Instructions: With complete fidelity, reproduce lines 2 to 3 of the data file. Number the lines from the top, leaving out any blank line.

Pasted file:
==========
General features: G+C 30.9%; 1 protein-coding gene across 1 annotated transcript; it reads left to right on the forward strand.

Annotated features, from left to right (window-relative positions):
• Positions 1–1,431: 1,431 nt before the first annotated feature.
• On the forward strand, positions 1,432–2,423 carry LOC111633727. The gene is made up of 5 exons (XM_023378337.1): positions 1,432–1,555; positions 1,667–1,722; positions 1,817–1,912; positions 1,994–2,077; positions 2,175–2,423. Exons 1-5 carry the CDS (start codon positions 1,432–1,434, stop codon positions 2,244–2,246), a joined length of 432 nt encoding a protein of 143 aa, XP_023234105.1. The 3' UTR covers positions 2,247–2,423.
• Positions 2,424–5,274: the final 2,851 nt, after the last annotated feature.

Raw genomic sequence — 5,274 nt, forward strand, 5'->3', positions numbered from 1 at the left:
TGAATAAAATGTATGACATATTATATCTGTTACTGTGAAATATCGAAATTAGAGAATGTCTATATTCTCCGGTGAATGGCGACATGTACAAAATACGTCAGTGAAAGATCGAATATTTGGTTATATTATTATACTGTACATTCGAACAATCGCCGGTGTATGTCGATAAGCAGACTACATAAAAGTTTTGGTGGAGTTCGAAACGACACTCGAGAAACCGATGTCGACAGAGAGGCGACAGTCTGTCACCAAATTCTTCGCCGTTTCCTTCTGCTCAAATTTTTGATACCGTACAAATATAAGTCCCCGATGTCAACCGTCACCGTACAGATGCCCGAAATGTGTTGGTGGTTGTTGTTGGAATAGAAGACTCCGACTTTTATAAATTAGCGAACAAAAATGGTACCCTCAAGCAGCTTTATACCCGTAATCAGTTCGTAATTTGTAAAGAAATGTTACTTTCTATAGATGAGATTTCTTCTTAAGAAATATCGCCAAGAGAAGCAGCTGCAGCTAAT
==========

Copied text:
Annotated features, from left to right (window-relative positions):
• Positions 1–1,431: 1,431 nt before the first annotated feature.